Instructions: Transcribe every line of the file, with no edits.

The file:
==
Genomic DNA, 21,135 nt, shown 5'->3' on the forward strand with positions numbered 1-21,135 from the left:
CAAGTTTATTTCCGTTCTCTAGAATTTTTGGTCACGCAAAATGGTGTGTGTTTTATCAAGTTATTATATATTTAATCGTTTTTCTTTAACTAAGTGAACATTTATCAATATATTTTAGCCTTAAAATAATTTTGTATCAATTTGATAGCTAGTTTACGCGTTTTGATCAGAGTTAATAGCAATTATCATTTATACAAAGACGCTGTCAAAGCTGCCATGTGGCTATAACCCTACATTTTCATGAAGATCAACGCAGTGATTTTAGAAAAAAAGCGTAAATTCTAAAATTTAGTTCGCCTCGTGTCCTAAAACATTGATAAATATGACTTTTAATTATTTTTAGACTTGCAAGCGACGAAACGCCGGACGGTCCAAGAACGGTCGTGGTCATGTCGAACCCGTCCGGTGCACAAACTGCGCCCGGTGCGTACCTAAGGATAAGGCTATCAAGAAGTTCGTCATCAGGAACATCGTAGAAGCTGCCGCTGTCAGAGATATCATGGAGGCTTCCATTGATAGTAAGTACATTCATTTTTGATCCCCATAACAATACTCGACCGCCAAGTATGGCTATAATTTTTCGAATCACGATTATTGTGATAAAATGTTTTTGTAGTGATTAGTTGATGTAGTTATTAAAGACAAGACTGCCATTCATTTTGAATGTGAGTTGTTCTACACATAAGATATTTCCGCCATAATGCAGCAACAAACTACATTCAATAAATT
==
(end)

Genomic DNA, 21,135 nt, shown 5'->3' on the forward strand with positions numbered 1-21,135 from the left:
CAAGTTTATTTCCGTTCTCTAGAATTTTTGGTCACGCAAAATGGTGTGTGTTTTATCAAGTTATTATATATTTAATCGTTTTTCTTTAACTAAGTGAACATTTATCAATATATTTTAGCCTTAAAATAATTTTGTATCAATTTGATAGCTAGTTTACGCGTTTTGATCAGAGTTAATAGCAATTATCATTTATACAAAGACGCTGTCAAAGCTGCCATGTGGCTATAACCCTACATTTTCATGAAGATCAACGCAGTGATTTTAGAAAAAAAGCGTAAATTCTAAAATTTAGTTCGCCTCGTGTCCTAAAACATTGATAAATATGACTTTTAATTATTTTTAGACTTGCAAGCGACGAAACGCCGGACGGTCCAAGAACGGTCGTGGTCATGTCGAACCCGTCCGGTGCACAAACTGCGCCCGGTGCGTACCTAAGGATAAGGCTATCAAGAAGTTCGTCATCAGGAACATCGTAGAAGCTGCCGCTGTCAGAGATATCATGGAGGCTTCCATTGATAGTAAGTACATTCATTTTTGATCCCCATAACAATACTCGACCGCCAAGTATGGCTATAATTTTTCGAATCACGATTATTGTGATAAAATGTTTTTGTAGTGATTAGTTGATGTAGTTATTAAAGACAAGACTGCCATTCATTTTGAATGTGAGTTGTTCTACACATAAGATATTTCCGCCATAATGCAGCAACAAACTACATTCAATAAATT